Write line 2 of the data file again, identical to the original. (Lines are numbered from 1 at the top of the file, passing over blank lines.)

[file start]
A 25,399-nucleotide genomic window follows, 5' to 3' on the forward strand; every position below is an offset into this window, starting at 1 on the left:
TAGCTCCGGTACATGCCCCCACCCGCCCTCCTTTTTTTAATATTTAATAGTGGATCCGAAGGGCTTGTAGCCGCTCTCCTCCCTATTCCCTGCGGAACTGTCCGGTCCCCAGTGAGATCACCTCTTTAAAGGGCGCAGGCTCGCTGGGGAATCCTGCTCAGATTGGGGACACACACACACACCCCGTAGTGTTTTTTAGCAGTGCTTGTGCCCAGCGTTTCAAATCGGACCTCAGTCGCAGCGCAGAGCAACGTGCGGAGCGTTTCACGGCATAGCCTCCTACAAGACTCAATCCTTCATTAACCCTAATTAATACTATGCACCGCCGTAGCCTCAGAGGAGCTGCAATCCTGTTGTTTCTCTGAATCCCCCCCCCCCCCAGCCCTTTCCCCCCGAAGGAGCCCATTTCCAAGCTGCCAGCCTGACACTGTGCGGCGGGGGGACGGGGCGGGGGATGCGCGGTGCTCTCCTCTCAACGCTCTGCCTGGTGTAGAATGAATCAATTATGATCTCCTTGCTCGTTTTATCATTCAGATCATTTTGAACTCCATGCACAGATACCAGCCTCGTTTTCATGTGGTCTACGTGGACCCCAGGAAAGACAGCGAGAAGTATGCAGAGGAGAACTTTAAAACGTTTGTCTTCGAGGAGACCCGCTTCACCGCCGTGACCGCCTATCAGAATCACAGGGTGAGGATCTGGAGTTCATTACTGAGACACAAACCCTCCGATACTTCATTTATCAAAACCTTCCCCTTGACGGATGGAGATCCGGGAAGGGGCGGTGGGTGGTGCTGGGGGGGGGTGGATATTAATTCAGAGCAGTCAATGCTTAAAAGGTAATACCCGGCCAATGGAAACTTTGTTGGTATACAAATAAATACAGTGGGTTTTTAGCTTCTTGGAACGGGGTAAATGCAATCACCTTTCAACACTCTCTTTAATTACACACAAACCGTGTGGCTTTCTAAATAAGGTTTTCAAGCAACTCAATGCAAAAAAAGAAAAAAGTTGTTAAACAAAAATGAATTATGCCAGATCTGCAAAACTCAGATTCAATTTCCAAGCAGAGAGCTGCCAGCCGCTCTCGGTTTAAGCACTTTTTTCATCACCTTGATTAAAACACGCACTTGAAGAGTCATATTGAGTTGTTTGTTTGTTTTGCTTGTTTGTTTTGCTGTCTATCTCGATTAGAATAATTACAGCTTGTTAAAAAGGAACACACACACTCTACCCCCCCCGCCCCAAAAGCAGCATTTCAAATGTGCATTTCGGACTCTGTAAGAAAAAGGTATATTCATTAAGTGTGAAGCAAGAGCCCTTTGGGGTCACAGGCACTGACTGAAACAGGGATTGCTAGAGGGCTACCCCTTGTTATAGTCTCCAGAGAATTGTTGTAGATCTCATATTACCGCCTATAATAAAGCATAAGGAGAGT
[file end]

TAGCTCCGGTACATGCCCCCACCCGCCCTCCTTTTTTTAATATTTAATAGTGGATCCGAAGGGCTTGTAGCCGCTCTCCTCCCTATTCCCTGCGGAACTGTCCGGTCCCCAGTGAGATCACCTCTTTAAAGGGCGCAGGCTCGCTGGGGAATCCTGCTCAGATTGGGGACACACACACACACCCCGTAGTGTTTTTTAGCAGTGCTTGTGCCCAGCGTTTCAAATCGGACCTCAGTCGCAGCGCAGAGCAACGTGCGGAGCGTTTCACGGCATAGCCTCCTACAAGACTCAATCCTTCATTAACCCTAATTAATACTATGCACCGCCGTAGCCTCAGAGGAGCTGCAATCCTGTTGTTTCTCTGAATCCCCCCCCCCCCCAGCCCTTTCCCCCCGAAGGAGCCCATTTCCAAGCTGCCAGCCTGACACTGTGCGGCGGGGGGACGGGGCGGGGGATGCGCGGTGCTCTCCTCTCAACGCTCTGCCTGGTGTAGAATGAATCAATTATGATCTCCTTGCTCGTTTTATCATTCAGATCATTTTGAACTCCATGCACAGATACCAGCCTCGTTTTCATGTGGTCTACGTGGACCCCAGGAAAGACAGCGAGAAGTATGCAGAGGAGAACTTTAAAACGTTTGTCTTCGAGGAGACCCGCTTCACCGCCGTGACCGCCTATCAGAATCACAGGGTGAGGATCTGGAGTTCATTACTGAGACACAAACCCTCCGATACTTCATTTATCAAAACCTTCCCCTTGACGGATGGAGATCCGGGAAGGGGCGGTGGGTGGTGCTGGGGGGGGGTGGATATTAATTCAGAGCAGTCAATGCTTAAAAGGTAATACCCGGCCAATGGAAACTTTGTTGGTATACAAATAAATACAGTGGGTTTTTAGCTTCTTGGAACGGGGTAAATGCAATCACCTTTCAACACTCTCTTTAATTACACACAAACCGTGTGGCTTTCTAAATAAGGTTTTCAAGCAACTCAATGCAAAAAAAGAAAAAAGTTGTTAAACAAAAATGAATTATGCCAGATCTGCAAAACTCAGATTCAATTTCCAAGCAGAGAGCTGCCAGCCGCTCTCGGTTTAAGCACTTTTTTCATCACCTTGATTAAAACACGCACTTGAAGAGTCATATTGAGTTGTTTGTTTGTTTTGCTTGTTTGTTTTGCTGTCTATCTCGATTAGAATAATTACAGCTTGTTAAAAAGGAACACACACACTCTACCCCCCCCGCCCCAAAAGCAGCATTTCAAATGTGCATTTCGGACTCTGTAAGAAAAAGGTATATTCATTAAGTGTGAAGCAAGAGCCCTTTGGGGTCACAGGCACTGACTGAAACAGGGATTGCTAGAGGGCTACCCCTTGTTATAGTCTCCAGAGAATTGTTGTAGATCTCATATTACCGCCTATAATAAAGCATAAGGAGAGT